The risk of MI was increased by cumulative exposure to all the studied PIs except saquinavir and particularly to amprenavir/fosamprenavIR with or without ritonavir, and lopinavir with ritonvir, whereas the association with abacavir cannot be considered causal.

Cardiovascular disease risk factors in HIV patients – association with antiretroviral therapy. Results from the DAD study

Of specific concern is the fact that use of the NNRTI and PI drug classes (alone and especially in combination), particularly among older subjects with normalized CD4 cell counts and suppressed HIV replication, was associated with a lipid profile known to increase the risk of coronary heart disease.

A randomized comparative trial of tenofovir DF or abacavir as replacement for a thymidine analogue in persons with lipoatrophy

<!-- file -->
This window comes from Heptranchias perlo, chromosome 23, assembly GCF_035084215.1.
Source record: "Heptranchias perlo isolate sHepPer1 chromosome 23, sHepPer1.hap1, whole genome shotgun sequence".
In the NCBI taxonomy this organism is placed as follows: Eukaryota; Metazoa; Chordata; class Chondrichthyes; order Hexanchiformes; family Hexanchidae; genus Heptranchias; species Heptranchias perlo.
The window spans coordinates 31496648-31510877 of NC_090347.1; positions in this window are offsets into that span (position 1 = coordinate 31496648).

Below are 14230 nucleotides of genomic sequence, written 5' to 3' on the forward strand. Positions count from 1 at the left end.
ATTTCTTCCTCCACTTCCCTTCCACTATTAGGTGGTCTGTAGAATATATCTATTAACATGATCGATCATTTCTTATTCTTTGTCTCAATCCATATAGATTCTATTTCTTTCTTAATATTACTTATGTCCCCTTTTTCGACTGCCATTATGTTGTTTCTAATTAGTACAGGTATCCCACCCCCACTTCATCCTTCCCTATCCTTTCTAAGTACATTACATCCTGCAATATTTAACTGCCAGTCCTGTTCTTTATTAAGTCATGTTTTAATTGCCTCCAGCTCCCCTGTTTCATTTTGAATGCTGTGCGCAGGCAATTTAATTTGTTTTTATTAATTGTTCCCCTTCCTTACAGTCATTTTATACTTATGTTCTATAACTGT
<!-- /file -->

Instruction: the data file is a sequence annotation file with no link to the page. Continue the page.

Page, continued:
Switching from a thymidine nucleoside analogue to either tenofovir disoproxil fumarate (DF) or abacavir leads to significant improvement in limb fat mass over 48 weeks, and ten ofovir DF may have modest advantages over abacvir for changes in lipids.

Less Lipoatrophy and Better Lipid Profile With Abacavir as Compared to Stavudine: 96-Week Results of a Randomized Study

This study shows a notably weaker association of abacavir with lipoatrophy than stavudine, and the lipid changes that occurred were more favorable in patients receiving abacvir.

Short communication: benefits in the lipid profile after substitution of abacavir for Stavudine: a 48-week prospective study.

In a prospective and randomized study, the substitution of ABC for d4T was found to be safe and provided a reduction in both LDL cholesterol and the total cholesterol (TC)/HDLc ratio, which might impact favorably on cardiovascular risk.